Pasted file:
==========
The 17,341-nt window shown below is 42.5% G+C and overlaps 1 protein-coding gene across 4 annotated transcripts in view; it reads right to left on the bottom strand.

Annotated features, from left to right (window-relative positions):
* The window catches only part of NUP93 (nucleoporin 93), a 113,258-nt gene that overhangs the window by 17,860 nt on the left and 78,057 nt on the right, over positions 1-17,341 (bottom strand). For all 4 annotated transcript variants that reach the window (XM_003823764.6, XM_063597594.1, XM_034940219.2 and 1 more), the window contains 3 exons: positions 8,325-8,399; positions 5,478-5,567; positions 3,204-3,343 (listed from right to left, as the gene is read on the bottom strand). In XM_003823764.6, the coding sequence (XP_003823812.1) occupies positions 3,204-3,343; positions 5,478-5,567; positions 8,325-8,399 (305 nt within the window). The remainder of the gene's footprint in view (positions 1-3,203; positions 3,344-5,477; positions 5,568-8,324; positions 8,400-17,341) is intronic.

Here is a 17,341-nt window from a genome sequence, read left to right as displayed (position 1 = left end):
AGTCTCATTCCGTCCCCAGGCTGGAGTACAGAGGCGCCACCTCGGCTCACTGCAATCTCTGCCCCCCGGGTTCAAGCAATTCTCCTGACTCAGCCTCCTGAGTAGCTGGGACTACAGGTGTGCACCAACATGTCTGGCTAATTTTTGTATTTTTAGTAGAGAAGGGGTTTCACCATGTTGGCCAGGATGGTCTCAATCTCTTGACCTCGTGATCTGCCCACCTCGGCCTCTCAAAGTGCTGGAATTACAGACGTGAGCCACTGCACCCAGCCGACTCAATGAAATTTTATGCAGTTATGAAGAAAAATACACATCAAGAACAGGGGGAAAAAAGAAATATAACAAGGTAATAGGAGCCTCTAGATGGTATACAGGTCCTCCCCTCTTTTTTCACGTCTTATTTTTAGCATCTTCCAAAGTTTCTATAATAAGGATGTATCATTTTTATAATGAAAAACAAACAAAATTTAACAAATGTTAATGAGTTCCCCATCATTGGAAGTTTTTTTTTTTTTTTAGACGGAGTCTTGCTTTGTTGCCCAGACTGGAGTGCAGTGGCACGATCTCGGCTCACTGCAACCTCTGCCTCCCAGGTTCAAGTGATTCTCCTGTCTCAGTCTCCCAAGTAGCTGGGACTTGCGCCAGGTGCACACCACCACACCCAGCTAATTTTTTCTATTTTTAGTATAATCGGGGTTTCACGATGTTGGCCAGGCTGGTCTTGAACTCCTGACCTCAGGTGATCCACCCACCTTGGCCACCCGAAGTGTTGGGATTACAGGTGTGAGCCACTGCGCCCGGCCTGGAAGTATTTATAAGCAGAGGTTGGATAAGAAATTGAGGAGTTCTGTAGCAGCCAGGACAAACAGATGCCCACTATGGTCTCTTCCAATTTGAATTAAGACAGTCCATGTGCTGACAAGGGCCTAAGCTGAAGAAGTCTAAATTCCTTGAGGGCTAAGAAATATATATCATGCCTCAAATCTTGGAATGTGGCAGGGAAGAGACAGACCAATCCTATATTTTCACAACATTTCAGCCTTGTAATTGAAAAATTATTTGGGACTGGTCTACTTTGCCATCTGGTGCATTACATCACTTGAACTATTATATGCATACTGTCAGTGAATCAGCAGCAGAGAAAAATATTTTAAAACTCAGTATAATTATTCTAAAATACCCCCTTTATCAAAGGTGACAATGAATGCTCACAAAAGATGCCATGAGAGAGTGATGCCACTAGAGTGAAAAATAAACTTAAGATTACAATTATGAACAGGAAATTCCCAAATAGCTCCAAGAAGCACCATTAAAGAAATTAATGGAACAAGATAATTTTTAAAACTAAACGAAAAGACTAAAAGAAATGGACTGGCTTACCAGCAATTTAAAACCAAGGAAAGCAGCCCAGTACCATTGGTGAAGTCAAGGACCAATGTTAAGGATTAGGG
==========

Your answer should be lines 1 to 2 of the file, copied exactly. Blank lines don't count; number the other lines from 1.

The 17,341-nt window shown below is 42.5% G+C and overlaps 1 protein-coding gene across 4 annotated transcripts in view; it reads right to left on the bottom strand.

Annotated features, from left to right (window-relative positions):